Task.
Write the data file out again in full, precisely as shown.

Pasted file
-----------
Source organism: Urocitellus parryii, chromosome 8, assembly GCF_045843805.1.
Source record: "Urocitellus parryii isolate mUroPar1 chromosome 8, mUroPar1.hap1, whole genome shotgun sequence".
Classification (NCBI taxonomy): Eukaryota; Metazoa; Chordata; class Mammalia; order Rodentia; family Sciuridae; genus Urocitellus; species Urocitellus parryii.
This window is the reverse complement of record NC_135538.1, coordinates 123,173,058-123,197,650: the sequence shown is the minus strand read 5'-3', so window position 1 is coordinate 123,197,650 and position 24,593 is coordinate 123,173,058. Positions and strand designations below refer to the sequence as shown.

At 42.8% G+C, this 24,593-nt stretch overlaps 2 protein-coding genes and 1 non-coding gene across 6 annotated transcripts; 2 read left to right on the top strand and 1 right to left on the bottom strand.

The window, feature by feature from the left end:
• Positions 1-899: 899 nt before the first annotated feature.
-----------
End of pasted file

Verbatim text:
Source organism: Urocitellus parryii, chromosome 8, assembly GCF_045843805.1.
Source record: "Urocitellus parryii isolate mUroPar1 chromosome 8, mUroPar1.hap1, whole genome shotgun sequence".
Classification (NCBI taxonomy): Eukaryota; Metazoa; Chordata; class Mammalia; order Rodentia; family Sciuridae; genus Urocitellus; species Urocitellus parryii.
This window is the reverse complement of record NC_135538.1, coordinates 123,173,058-123,197,650: the sequence shown is the minus strand read 5'-3', so window position 1 is coordinate 123,197,650 and position 24,593 is coordinate 123,173,058. Positions and strand designations below refer to the sequence as shown.

At 42.8% G+C, this 24,593-nt stretch overlaps 2 protein-coding genes and 1 non-coding gene across 6 annotated transcripts; 2 read left to right on the top strand and 1 right to left on the bottom strand.

The window, feature by feature from the left end:
• Positions 1-899: 899 nt before the first annotated feature.